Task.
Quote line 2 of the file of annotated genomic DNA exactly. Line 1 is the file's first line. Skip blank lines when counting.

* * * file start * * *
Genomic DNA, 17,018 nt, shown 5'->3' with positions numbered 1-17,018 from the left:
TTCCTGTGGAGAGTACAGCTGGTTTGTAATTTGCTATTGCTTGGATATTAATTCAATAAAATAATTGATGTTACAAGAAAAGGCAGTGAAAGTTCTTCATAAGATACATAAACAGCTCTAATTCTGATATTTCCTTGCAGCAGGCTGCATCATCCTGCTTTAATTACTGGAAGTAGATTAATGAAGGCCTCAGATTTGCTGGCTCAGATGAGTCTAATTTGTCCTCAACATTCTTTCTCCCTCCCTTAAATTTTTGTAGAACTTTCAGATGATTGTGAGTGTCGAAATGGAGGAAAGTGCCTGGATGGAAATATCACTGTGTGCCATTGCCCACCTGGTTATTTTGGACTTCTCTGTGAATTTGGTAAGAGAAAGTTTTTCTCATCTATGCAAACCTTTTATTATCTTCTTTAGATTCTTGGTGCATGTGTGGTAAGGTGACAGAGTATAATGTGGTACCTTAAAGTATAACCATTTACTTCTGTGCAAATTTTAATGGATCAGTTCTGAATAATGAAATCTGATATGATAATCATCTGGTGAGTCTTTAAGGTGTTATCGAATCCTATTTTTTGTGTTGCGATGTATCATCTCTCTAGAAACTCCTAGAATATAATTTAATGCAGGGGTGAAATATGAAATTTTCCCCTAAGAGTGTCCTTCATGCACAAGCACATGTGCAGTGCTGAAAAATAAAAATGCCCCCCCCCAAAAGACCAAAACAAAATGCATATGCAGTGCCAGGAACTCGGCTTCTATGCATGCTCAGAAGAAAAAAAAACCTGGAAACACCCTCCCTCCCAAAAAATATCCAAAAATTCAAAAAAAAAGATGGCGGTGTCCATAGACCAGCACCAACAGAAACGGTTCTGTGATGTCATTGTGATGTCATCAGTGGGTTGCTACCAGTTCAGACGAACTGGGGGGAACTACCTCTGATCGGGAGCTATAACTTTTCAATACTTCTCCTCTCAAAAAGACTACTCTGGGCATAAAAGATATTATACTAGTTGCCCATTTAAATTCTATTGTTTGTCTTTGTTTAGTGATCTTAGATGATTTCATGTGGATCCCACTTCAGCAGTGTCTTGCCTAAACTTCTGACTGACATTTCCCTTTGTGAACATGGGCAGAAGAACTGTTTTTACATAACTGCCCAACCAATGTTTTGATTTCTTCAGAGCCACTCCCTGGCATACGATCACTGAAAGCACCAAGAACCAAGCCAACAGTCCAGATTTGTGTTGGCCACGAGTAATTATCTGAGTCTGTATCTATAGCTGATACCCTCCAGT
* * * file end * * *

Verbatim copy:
TTCCTGTGGAGAGTACAGCTGGTTTGTAATTTGCTATTGCTTGGATATTAATTCAATAAAATAATTGATGTTACAAGAAAAGGCAGTGAAAGTTCTTCATAAGATACATAAACAGCTCTAATTCTGATATTTCCTTGCAGCAGGCTGCATCATCCTGCTTTAATTACTGGAAGTAGATTAATGAAGGCCTCAGATTTGCTGGCTCAGATGAGTCTAATTTGTCCTCAACATTCTTTCTCCCTCCCTTAAATTTTTGTAGAACTTTCAGATGATTGTGAGTGTCGAAATGGAGGAAAGTGCCTGGATGGAAATATCACTGTGTGCCATTGCCCACCTGGTTATTTTGGACTTCTCTGTGAATTTGGTAAGAGAAAGTTTTTCTCATCTATGCAAACCTTTTATTATCTTCTTTAGATTCTTGGTGCATGTGTGGTAAGGTGACAGAGTATAATGTGGTACCTTAAAGTATAACCATTTACTTCTGTGCAAATTTTAATGGATCAGTTCTGAATAATGAAATCTGATATGATAATCATCTGGTGAGTCTTTAAGGTGTTATCGAATCCTATTTTTTGTGTTGCGATGTATCATCTCTCTAGAAACTCCTAGAATATAATTTAATGCAGGGGTGAAATATGAAATTTTCCCCTAAGAGTGTCCTTCATGCACAAGCACATGTGCAGTGCTGAAAAATAAAAATGCCCCCCCCCAAAAGACCAAAACAAAATGCATATGCAGTGCCAGGAACTCGGCTTCTATGCATGCTCAGAAGAAAAAAAAACCTGGAAACACCCTCCCTCCCAAAAAATATCCAAAAATTCAAAAAAAAAGATGGCGGTGTCCATAGACCAGCACCAACAGAAACGGTTCTGTGATGTCATTGTGATGTCATCAGTGGGTTGCTACCAGTTCAGACGAACTGGGGGGAACTACCTCTGATCGGGAGCTATAACTTTTCAATACTTCTCCTCTCAAAAAGACTACTCTGGGCATAAAAGATATTATACTAGTTGCCCATTTAAATTCTATTGTTTGTCTTTGTTTAGTGATCTTAGATGATTTCATGTGGATCCCACTTCAGCAGTGTCTTGCCTAAACTTCTGACTGACATTTCCCTTTGTGAACATGGGCAGAAGAACTGTTTTTACATAACTGCCCAACCAATGTTTTGATTTCTTCAGAGCCACTCCCTGGCATACGATCACTGAAAGCACCAAGAACCAAGCCAACAGTCCAGATTTGTGTTGGCCACGAGTAATTATCTGAGTCTGTATCTATAGCTGATACCCTCCAGT